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[It appears, by the annexed letter of Gilbert Gerrard (which was probably sent to the Solicitor General for him to confirm it by his opinion), that some dispute had arisen between the Clerk of the Hanaper (or Hamper) respecting the fees due to Sir Thomas Henneage and his brother Michael, as Keepers of the Records of Chancery in the Tower. The right of those Keepers to certain gratuities is distinctly stated, on the ground that the two Henneages were “members and ministers” of the Court of Chancery. Sir William Cordell, who had bestowed the offices upon Sir Thomas and Michael Henneage, had been Speaker of the fifth Parliament of Queen Mary, and had been knighted and made Master of the Rolls by her. The “ancient records of the Chancery” were of the nature of those to which the first document in the present collection of papers applies.]

To his very lovinge frend the Clarke of the Hamper, or his

AFTER my hartie recommendations.—Whereas Sir Thomas Henneage, Knighte, together with Mychell Henneage, his brother, have the custodye of the auncyente Recordes of the Chauncerye remayninge within the Tower, of the gyefte of Sir Willm Cordell, Knighte, late Mr of the Rolles; and for that cause both are and ought to be reputed as members and mynisters of the same courte, and to have all suche priviledges and allowances as belongeth to other persons priviledged in the same courte; I have thought good, therefore, at theire request, hereby to signifye the same unto you, that you, beinge thereof advertysed, maye yelde them suche like ordinarye favours for fees or other duties of privilege within your office, as you knowe to be usuall to other in like cases. And so I bydde you farewell. From London, this xxijo of Julye, 1582.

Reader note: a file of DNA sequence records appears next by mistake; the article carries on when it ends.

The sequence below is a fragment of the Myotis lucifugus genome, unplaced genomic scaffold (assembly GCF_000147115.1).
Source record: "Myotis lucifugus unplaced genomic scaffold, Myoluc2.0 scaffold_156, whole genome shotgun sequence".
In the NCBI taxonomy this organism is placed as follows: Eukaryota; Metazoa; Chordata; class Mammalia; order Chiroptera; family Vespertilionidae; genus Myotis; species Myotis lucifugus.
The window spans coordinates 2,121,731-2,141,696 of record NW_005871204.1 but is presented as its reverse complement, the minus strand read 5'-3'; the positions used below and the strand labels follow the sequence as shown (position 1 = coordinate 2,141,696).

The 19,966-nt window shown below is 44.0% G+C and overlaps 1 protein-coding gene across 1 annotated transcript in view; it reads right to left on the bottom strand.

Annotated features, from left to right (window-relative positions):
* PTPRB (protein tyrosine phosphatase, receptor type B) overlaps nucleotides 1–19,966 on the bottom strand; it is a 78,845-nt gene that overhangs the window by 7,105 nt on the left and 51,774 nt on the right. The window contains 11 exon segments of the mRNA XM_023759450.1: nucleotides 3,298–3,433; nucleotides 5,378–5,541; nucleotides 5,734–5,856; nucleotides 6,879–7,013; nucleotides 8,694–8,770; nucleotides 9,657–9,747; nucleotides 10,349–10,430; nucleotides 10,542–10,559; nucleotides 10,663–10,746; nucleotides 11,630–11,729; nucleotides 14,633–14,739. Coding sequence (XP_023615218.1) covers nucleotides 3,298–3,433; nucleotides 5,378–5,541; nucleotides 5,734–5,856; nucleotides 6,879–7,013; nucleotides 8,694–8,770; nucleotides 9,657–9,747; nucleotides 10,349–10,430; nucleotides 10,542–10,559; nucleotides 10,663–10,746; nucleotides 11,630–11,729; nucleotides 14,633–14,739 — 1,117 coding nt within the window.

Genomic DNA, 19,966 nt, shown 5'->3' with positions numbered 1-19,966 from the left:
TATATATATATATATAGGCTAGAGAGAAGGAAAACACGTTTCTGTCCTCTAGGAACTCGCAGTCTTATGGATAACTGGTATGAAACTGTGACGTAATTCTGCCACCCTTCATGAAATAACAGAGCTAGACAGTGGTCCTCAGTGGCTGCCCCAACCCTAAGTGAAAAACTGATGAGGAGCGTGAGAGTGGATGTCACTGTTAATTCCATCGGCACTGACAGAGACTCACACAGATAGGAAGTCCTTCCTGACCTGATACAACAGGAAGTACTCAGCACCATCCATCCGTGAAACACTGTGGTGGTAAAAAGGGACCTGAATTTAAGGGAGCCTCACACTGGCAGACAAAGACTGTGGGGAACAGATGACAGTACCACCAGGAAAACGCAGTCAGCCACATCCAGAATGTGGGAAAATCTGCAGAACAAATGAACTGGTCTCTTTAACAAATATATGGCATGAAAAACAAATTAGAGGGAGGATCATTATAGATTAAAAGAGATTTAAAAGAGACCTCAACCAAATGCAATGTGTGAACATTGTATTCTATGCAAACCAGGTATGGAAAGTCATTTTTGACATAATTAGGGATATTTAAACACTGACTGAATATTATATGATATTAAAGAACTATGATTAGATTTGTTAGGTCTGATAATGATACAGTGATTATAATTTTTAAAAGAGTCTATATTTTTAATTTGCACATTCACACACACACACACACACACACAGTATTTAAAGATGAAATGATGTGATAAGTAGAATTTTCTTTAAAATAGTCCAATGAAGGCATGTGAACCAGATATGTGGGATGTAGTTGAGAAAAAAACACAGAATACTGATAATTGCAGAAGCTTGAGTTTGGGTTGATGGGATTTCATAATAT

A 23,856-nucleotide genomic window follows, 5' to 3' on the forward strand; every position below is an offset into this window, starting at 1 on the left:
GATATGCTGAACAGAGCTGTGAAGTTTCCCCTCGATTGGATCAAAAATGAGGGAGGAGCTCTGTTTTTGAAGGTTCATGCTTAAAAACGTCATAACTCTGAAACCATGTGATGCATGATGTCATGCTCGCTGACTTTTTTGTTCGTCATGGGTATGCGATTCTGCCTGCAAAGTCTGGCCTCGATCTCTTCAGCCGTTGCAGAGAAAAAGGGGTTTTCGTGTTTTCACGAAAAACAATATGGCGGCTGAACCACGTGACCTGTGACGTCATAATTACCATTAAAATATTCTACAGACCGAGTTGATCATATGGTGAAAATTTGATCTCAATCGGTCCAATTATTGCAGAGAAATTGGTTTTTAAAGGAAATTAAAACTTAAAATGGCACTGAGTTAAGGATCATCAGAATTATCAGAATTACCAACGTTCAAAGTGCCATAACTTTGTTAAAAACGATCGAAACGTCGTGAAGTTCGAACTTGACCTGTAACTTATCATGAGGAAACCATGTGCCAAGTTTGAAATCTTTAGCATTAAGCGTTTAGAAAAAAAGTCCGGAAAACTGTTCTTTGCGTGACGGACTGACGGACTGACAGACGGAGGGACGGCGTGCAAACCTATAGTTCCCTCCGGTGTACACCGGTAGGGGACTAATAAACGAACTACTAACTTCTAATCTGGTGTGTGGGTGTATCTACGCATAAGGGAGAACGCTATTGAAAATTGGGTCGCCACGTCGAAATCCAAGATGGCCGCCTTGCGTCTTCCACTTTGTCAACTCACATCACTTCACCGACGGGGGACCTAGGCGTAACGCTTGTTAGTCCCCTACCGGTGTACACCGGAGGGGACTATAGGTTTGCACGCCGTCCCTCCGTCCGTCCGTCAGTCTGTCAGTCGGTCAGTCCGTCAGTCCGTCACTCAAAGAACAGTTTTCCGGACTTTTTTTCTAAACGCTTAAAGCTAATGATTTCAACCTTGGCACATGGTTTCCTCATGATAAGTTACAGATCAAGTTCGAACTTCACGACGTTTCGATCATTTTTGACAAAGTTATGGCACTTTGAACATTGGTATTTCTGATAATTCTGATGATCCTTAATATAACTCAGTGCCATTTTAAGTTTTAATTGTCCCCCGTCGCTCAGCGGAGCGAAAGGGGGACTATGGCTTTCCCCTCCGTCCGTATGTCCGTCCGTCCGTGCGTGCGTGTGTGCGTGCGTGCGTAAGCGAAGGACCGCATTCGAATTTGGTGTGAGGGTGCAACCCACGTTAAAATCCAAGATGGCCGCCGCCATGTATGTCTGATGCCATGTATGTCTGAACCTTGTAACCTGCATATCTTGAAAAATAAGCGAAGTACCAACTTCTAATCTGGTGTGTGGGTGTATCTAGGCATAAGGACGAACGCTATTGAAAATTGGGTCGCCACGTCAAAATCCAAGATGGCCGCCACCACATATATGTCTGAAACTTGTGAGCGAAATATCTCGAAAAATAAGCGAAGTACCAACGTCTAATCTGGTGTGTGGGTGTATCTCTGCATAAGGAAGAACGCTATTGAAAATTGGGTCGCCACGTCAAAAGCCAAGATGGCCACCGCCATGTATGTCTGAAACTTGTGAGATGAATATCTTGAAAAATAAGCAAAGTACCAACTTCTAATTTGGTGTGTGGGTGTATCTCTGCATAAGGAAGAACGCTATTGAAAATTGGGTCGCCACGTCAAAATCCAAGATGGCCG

Your loving frende,



[In the Life of Sir Philip Sidney by Dr. Zouch, p. 207, is inserted a letter from the subject of the memoir to Lord Burghley, requesting to be joined with his uncle, Lord Warwick, as “Master of the Ordnance.” The date is 27th January, 1582, and Dr. Zouch adds, “This application, though urged with great modesty, failed of success.” The following letter from Sir F. Walsingham to Lord Ellesmere, desiring him, in his capacity of Solicitor General, to prepare “a joint patent for her Majesty's signature,” would shew that the application was successful. It is very possible, however, that the joint patent was never prepared, but Dr. Zouch cites no authority for his statement that the wishes of Sidney and Walsingham were not fulfilled. The charge of secrecy, near the end, will not escape observation. In the year the letter bears date, 1582-3, Sir P. Sidney was married to the only daughter of Sir F. Walsingham, which may account for that statesman's interference and urgency in the business. The precise date of the marriage does not seem to be ascertained, but the probability is that it was subsequent to February 1582-3.]